FENLAND: College will open as usual, despite teachers' strike

PUBLISHED: 10:52 21 April 2008 | UPDATED: 08:25 02 June 2010

college of west anglia, isle campus

college of west anglia, isle campus

COLLEGE WILL OPEN AS USUAL, DESPITE TEACHERS STRIKE WISBECH: The College of West Anglia says it will open as usual on Thursday at both its Fenland and King s Lynn sites despite a one day teachers strike. The University and Colleges Union (UCU) an

COLLEGE WILL OPEN AS USUAL, DESPITE TEACHERS' STRIKE

WISBECH: The College of West Anglia says it will open as usual on Thursday at both its Fenland and King's Lynn sites despite a one day teachers' strike.

The University and Colleges Union (UCU) and the National Union of Teachers (NUT) have called a one-day strike over the 2008-09 pay claim.

However, a college spokesman said: "We expect to operate all scheduled teaching at all campuses on the day and, unless otherwise advised, students should turn up for lessons as usual.

"A number of the college's teaching staff are members of UCU but plans are in place to prevent significant disruption to teaching.

Principal, David Pomfret, said "Although we recognise the need for salaries to remain competitive, we are disappointed that UCU has called its members out to strike even before national pay negotiations for this year have begun. However, we are confident that students will not be adversely affected by this action."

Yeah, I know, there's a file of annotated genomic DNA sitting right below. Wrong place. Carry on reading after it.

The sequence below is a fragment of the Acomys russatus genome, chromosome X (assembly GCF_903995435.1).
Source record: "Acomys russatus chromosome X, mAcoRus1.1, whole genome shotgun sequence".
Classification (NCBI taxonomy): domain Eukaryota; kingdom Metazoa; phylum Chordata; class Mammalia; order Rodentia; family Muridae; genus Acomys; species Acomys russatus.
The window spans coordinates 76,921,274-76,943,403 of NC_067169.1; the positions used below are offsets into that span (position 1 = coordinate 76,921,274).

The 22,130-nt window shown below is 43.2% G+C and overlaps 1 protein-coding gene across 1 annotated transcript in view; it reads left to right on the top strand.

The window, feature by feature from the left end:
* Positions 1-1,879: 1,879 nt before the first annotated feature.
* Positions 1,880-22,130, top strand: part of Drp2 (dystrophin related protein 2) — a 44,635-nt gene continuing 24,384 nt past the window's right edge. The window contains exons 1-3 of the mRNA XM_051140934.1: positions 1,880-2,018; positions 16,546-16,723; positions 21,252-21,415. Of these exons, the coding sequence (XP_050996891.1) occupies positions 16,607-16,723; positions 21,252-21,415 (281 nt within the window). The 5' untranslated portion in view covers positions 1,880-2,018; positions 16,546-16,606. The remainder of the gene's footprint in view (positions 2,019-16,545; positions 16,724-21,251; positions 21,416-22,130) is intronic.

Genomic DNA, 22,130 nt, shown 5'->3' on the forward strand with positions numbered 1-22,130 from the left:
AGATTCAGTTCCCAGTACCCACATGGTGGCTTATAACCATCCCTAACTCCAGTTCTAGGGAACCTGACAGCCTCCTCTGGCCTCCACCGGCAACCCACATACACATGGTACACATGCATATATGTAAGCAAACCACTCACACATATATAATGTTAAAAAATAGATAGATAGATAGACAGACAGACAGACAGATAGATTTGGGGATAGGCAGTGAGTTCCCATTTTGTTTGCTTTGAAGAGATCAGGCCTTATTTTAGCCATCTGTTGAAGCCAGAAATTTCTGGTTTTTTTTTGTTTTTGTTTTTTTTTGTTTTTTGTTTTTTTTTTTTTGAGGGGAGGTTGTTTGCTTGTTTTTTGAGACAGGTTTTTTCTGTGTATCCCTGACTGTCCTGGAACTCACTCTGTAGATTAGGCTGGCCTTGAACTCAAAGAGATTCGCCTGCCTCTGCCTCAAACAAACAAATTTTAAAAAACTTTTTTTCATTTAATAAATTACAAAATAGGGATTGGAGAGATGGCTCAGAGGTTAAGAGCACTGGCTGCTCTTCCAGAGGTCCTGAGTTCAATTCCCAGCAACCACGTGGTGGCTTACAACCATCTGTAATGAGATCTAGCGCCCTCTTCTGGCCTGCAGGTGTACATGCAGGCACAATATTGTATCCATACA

TWELVE SCHOOLS IN CAMBRIDGESHIRE SET TO CLOSE AS PART OF TEACHERS' STRIKE

CAMBS: Dozens of schools will close when teachers stage their first national strike for 21 years on Thursday, it has been reported.

The Guardian has polled local authorities on how many schools could be affected by the walkout over pay.

Twenty-five were able to give concrete figures and revealed 136 would close for the day.

The worst affected areas will be Suffolk and Cheshire with 28 closures each, the newspaper says.

Twelve will close in Cambridgeshire, 10 in Bedfordshire and nine in Brighton and Hove.

In March Neale Wade Community College will be closed on Thursday as part of a nationwide teacher's union strike. However GCSE students may still be able to attend.

Other schools are expected to function as normal, but this could change in the coming days.

NEALE-WADE WILL CLOSE FOR STUDENTS IN YEARS SEVEN, EIGHT, NINE AND TEN

MARCH: Tim Hitch, principal of Neale-Wade, today issued the following statement in relation to the teachers' strike:

"As other teaching staff cannot cover classes for striking colleagues, regrettably I am going to close the College for students in Years 7, 8, 9 and 10 on April 24th 2008. It is expected, however, that all students will return to College on Friday 25th April, and attendance will be monitored particularly carefully on that day.

"Year 11 students should attend College as normal. When their scheduled teacher is unavailable, I will expect students to make use of the revision facilities and coursework catch-up process that will be provided in the College.

"Year 12 and 13 lessons will continue to be taught as normal unless a member of staff is absent due to industrial action. Students will be made aware of this in advance.